When Facebook founder Mark Zuckerberg signed on to Google+ he posted a glum-looking photograph. Was it a mere coincidence, or a fitting reflection of the foreboding that Facebook top brass shares in light of the arrival of fearsome competition? There are plenty of reasons why Google+ will beat Facebook hands down.
Integration into the whole gamut of Google services is evidently the biggest selling point of Google+. Can you start to see/imagine what Google+ does for Gmail? Picassa? Youtube? Not to mention search? The +1 system that Google now has control of (unlike Facebook Likes) can really influence and change the nature of their search, says Tom Anderson, MySpace founder.
Anderson explains that though Google+ looks like a “reaction” to Twitter/Facebook, it does indeed make Google a better, more integrated set of services. Google already has top-notch products in key categories–photos, videos, office productivity, blogs, Chrome, Android, maps and (duh) search.
While Facebook may have had a head start in the social networking model, Google is poised to play catch up very soon. Google has millions of users availing of its free services like email, Docs etc. besides enjoying a near monopoly in search business.
As Google+ offers to integrate its social line into the whole range of free Google service, why would millions of those people ever want to go to another website for purely social networking purpose?
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The second biggest plus of Google+ is that its networking model is more grounded on real life patterns of socializing. The 'Circles' concept presents a way to find friends and socialize with them in a more direct, real-life method. Google says the Google+ model is different from the Facebook model, which doesn’t distinguish between family, close friends and acquaintance.
If you fear being bombarded with what all the 'friends' are sharing, without being able to pick and choose who you would like to interact with and what level, then you would certainly find more peace at Google+.
Not all relationships are created equal. So in life we share one thing with college buddies, another with parents, and almost nothing with our boss, Google says.
Google+ offers an altogether different model of social networking. The core of Google+ is a feature called ‘Circles’ which helps a member organize different kinds of friends at various levels and control the way process of sharing.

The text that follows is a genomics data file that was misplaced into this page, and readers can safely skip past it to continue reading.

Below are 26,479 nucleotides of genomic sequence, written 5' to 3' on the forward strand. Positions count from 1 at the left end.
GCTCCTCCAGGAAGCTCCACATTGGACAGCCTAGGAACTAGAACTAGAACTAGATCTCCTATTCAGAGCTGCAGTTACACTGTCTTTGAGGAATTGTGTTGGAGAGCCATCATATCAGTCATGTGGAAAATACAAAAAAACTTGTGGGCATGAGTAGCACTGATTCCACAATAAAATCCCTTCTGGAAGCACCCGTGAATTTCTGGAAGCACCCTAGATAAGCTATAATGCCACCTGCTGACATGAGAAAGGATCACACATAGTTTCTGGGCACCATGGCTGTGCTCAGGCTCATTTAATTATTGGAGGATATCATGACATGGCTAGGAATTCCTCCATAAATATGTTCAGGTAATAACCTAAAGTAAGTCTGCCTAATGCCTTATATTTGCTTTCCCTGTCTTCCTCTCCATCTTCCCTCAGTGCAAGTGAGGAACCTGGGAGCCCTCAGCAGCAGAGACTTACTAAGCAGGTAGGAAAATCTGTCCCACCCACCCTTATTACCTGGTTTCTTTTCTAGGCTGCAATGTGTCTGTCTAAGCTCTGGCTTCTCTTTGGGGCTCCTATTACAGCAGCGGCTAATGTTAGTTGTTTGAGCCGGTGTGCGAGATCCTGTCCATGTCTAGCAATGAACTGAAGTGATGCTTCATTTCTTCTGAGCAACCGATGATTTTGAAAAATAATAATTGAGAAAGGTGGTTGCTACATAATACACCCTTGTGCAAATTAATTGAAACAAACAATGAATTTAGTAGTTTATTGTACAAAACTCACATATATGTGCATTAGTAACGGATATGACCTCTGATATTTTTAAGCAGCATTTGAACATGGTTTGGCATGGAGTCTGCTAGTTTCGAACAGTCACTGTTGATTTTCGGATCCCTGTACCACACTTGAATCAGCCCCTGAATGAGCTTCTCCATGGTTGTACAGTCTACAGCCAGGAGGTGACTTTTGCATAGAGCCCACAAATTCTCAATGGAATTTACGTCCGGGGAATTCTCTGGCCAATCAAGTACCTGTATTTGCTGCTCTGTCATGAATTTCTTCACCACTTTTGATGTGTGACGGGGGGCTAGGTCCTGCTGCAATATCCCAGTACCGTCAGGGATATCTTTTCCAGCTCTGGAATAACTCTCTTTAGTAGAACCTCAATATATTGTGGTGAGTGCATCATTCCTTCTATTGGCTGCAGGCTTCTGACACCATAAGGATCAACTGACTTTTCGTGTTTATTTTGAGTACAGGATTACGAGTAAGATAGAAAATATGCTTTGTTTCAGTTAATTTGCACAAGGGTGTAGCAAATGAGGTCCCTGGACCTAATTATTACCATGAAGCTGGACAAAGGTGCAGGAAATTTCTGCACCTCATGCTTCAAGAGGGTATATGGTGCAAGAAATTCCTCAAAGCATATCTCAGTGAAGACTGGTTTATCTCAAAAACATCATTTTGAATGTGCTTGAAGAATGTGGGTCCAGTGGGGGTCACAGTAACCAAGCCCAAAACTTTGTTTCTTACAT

We only want to connect with certain people at certain times, but online we hear from everyone all the time, says the blog. If a Facebook member has 100 friends or more he/she frets over the idea of posting anything since everything is seen as a stage performance. ... so we often share less because of stage fright. And then, we define “friend” and “family” differently, in our own way, on our own terms.
Thirdly, in a useful give and take with the Android, your android smartphone will be made a 'seamless appendage of your Google+ social platform’, according to a PC World report. By unleashing the strength of its Android user base, Google can easily beat the clunky mobile app Facebook has.
Again, Google+ offers video chat service called +Hangout, which will score a point over Facebook. There are already reports suggesting that Facebook is trying to plug this hole by teaming up with Skype. By launching a Skype-powered chat, as reported by TechChrunch, Facebook will seek to cancel out Google's advantage though.
And more importantly, the plain fact that Facebook doesn’t have a search engine will give Google enormous advantage as the rivalry blooms. Google+ users will certainly enjoy the upper hand they have got over Facebook users. Google+ users can unleash the power of Google search and share with their friends real time data coming through Google search. Google has named this feature +Sparks. This means a Google+ user is no longer groping in the dark as to what to share to friends, while Facebook users would still be doing so.
Better privacy settings can be a big plus for Google+ it has been reported. There have been cases of Facebook users quitting the site en masse, unsatisfied by the privacy aspect.
Though, Facebook allows users to download their account information, Facebook makes it hard to exit. Users must wait for two weeks in a ‘deactivation’ period, after these weeks the account is ‘permanently deleted from Facebook,’ says a report in Linearfix. Google already has a much easier system for users exiting services which have carried over to Google+, the report points out.
The PCWorld article also points out that Facebook is notorious for its poor stewardship of personal data. When a Facebook user finds the certain parts of the personal data should be pulled, this cannot be done immediately whereas Google's 'Data Liberation' tool makes it possible hassle-free.
Other features that help Google+ score over Facebook are better photo tagging, superior chat group features, safer content sharing and the like.